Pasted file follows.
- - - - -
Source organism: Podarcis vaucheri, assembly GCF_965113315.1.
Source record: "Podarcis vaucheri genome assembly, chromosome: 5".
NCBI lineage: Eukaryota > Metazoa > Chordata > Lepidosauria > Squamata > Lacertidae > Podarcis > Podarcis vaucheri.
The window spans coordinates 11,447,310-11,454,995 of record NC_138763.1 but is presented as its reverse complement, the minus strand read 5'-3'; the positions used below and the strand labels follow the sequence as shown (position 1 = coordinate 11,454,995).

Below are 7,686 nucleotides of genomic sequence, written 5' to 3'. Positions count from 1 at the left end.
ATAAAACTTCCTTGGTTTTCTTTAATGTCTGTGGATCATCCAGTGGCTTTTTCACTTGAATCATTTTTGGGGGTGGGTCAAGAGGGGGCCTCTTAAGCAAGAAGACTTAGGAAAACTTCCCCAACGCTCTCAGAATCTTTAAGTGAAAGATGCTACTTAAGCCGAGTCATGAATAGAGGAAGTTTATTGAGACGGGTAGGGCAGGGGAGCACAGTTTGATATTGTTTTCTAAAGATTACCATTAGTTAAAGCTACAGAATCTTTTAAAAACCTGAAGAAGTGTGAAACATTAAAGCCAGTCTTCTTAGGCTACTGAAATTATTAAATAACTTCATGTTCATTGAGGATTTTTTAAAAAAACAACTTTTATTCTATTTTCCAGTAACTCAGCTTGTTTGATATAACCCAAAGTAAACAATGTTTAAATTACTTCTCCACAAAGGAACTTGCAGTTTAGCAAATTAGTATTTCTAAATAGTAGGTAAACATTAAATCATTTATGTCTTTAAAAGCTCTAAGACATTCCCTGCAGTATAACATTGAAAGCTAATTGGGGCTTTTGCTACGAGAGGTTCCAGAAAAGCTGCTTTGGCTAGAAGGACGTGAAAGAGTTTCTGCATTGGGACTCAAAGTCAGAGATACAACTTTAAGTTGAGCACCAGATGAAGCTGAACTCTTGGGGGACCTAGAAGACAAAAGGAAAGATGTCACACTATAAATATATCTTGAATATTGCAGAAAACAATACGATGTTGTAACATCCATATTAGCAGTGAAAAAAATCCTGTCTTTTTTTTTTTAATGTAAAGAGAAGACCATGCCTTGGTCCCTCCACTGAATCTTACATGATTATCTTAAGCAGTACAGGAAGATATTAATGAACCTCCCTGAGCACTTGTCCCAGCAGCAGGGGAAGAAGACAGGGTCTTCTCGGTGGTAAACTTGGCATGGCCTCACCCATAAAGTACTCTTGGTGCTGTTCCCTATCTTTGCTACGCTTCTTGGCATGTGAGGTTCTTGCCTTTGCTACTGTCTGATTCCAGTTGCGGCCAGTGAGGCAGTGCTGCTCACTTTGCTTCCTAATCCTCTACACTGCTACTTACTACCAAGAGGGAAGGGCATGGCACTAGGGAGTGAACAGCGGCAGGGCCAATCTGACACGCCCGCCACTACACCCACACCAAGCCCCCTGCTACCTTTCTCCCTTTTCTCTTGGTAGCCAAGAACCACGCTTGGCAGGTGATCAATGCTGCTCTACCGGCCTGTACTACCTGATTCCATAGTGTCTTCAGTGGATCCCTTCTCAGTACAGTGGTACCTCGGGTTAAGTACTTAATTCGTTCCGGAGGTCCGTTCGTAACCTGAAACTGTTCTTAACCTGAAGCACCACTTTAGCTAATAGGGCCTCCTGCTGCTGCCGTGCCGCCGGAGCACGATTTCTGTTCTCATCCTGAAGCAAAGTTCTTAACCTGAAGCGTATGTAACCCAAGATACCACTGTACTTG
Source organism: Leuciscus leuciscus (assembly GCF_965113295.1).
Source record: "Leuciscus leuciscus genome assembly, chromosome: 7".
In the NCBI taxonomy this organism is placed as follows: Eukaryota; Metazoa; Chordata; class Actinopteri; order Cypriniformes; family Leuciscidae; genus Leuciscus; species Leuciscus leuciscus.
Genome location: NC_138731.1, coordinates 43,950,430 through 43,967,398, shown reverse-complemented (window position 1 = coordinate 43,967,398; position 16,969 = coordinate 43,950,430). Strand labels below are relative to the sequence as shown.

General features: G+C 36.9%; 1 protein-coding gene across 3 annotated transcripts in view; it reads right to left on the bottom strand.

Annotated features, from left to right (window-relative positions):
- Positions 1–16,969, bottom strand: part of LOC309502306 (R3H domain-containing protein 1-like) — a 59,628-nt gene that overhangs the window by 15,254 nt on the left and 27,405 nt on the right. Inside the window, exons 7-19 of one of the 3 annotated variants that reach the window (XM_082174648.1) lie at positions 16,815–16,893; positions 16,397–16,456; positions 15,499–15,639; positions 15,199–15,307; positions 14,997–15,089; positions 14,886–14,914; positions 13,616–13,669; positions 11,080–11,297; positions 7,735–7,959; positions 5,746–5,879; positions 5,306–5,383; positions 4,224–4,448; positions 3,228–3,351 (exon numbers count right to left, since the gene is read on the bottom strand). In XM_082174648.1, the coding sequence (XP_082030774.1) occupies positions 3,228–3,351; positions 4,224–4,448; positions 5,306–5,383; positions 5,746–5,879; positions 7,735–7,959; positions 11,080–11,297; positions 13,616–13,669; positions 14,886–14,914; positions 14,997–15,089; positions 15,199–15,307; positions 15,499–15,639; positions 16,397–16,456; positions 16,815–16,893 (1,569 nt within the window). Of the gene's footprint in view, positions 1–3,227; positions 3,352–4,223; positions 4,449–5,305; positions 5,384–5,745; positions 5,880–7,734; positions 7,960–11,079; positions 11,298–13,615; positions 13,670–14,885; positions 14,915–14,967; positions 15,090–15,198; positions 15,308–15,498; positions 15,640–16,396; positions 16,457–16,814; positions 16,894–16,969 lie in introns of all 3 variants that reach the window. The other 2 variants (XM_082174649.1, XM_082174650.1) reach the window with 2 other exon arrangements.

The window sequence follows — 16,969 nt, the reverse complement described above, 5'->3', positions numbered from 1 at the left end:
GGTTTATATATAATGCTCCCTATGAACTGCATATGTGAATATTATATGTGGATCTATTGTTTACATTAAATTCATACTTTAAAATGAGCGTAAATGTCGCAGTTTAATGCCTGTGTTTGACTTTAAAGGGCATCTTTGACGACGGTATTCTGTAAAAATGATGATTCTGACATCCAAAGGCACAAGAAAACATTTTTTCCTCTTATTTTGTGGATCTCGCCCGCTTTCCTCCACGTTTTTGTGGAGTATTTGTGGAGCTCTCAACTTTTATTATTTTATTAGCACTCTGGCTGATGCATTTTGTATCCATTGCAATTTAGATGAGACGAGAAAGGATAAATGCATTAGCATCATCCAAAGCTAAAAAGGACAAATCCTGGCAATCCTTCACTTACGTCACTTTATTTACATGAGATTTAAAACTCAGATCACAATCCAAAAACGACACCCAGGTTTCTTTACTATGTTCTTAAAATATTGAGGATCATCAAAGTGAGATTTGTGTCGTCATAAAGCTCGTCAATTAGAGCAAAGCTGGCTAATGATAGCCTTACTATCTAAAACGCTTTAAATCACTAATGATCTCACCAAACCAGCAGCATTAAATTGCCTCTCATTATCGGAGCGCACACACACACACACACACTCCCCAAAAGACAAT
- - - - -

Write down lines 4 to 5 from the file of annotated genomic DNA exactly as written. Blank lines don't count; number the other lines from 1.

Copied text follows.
The window spans coordinates 11,447,310-11,454,995 of record NC_138763.1 but is presented as its reverse complement, the minus strand read 5'-3'; the positions used below and the strand labels follow the sequence as shown (position 1 = coordinate 11,454,995).

Below are 7,686 nucleotides of genomic sequence, written 5' to 3'. Positions count from 1 at the left end.